Many network attacks actually involve social engineering rather than any particular technological prowess. Social attacks involve talking people into giving you what you want, rather than taking it by force. One of the most famous hackers of all time, Kevin Mitnick, claimed that he broke into computers solely by using the passwords and codes he gathered by using social engineering, rather than using software.
One of the best known examples of scammers trying to talk you into giving up your private information is the 419 scam, named after the relevant section of the Nigerian penal code. The scammer informs you that he needs help transferring money out of the country, and offers you a percentage if he can use your bank account to hold the money. Amazingly, this scam has been working since before email became popular (when they would actually run it by post!). It actually dates to at least the 1920s!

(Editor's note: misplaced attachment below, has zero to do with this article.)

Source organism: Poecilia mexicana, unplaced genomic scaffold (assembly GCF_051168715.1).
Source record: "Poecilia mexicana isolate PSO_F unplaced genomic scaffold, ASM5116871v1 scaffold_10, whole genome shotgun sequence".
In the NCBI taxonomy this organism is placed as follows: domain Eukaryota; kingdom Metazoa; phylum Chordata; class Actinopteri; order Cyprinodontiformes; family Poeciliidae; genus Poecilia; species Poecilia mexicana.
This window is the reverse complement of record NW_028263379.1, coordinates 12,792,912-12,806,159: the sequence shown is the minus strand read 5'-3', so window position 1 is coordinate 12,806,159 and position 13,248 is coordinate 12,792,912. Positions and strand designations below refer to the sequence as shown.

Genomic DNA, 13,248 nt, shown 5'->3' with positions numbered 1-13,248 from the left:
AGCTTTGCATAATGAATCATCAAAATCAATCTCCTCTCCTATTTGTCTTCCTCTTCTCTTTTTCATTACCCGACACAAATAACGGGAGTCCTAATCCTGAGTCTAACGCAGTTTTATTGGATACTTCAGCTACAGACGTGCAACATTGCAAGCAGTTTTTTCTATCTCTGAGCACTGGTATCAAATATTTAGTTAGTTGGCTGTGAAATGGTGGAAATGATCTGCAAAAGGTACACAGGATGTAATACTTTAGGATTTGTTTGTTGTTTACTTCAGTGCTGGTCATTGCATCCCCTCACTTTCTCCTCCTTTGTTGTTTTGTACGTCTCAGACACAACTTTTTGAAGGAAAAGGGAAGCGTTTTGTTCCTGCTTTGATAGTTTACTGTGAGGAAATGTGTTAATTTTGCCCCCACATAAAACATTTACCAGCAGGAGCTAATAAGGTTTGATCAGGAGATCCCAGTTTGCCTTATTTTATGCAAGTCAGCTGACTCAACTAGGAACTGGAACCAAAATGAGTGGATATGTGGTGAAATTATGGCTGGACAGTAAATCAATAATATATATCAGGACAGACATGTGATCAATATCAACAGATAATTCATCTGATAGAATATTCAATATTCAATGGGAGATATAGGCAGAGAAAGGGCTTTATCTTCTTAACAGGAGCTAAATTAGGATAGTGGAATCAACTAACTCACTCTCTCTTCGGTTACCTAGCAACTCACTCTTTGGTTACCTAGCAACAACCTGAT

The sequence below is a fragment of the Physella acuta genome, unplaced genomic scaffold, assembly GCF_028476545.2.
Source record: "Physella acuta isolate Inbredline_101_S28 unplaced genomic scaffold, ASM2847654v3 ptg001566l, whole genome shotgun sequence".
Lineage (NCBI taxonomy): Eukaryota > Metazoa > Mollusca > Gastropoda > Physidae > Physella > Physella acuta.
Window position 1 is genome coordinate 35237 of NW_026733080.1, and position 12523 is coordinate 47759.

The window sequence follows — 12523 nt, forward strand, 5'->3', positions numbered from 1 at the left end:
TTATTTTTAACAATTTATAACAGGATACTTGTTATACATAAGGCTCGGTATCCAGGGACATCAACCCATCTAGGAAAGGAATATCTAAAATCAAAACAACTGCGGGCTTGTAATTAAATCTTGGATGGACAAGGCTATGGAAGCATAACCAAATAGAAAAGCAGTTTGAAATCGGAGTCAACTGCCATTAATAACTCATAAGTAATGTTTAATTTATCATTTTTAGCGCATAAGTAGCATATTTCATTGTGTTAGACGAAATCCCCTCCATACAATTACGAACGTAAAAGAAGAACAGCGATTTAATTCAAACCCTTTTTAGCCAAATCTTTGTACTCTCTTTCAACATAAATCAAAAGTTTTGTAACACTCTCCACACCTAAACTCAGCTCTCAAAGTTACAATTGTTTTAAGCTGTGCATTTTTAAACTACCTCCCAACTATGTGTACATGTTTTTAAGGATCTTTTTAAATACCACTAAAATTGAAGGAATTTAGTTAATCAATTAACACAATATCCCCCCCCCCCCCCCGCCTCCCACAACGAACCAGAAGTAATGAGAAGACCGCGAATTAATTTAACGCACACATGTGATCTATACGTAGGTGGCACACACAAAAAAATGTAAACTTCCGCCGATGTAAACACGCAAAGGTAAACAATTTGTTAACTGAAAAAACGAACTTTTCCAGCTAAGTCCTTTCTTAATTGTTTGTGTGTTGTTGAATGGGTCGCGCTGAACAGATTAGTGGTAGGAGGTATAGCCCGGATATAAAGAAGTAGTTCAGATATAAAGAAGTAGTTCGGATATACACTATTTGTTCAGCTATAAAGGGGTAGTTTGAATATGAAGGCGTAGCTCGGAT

Phishing, on the other hand, is closer to the traditional social engineering used by hackers like Mitnick. It involves convincing the user that he's talking to a trusted party, and then using this disguise to trick the user into turning over his information. Common examples are emails claiming to be from banks or from major websites, such as Ebay and Amazon. Generally the gist of the emails is that there's a problem with your account and you need to log in immediately. On clicking the cloaked link, you find yourself on a fake site where, if you're foolish enough to enter your account information, the scammers will have themselves another victim.
The question, then, is how do we automatically detect phishing sites? While some are fairly obvious (major banks are NOT going to send you emails full of spelling errors), others look quite genuine. While the simple solution is to always type such links directly into the address bar rather than clicking them, finding a technological solution is always easier than changing human nature.